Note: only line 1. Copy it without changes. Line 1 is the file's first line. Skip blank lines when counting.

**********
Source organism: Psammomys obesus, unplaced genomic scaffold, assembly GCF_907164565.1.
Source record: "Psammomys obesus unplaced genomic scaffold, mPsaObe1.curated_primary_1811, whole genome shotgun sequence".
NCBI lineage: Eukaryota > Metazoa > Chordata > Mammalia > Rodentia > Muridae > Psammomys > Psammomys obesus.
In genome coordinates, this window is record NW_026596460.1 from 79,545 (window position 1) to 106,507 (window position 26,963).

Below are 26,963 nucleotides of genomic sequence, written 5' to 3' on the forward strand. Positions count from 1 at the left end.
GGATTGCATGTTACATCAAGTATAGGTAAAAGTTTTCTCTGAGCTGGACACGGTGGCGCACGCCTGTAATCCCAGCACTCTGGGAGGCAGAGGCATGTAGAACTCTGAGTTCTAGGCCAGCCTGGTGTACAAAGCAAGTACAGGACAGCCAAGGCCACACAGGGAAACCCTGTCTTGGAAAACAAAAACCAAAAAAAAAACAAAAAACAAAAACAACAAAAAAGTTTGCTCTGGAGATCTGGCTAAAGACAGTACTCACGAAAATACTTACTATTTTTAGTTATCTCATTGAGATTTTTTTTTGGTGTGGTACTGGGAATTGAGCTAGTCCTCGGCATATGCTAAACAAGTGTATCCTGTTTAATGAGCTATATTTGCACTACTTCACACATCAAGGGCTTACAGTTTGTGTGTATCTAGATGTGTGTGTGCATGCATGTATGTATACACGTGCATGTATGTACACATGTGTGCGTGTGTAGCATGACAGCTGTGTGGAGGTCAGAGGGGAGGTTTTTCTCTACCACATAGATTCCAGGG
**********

Source organism: Psammomys obesus, unplaced genomic scaffold, assembly GCF_907164565.1.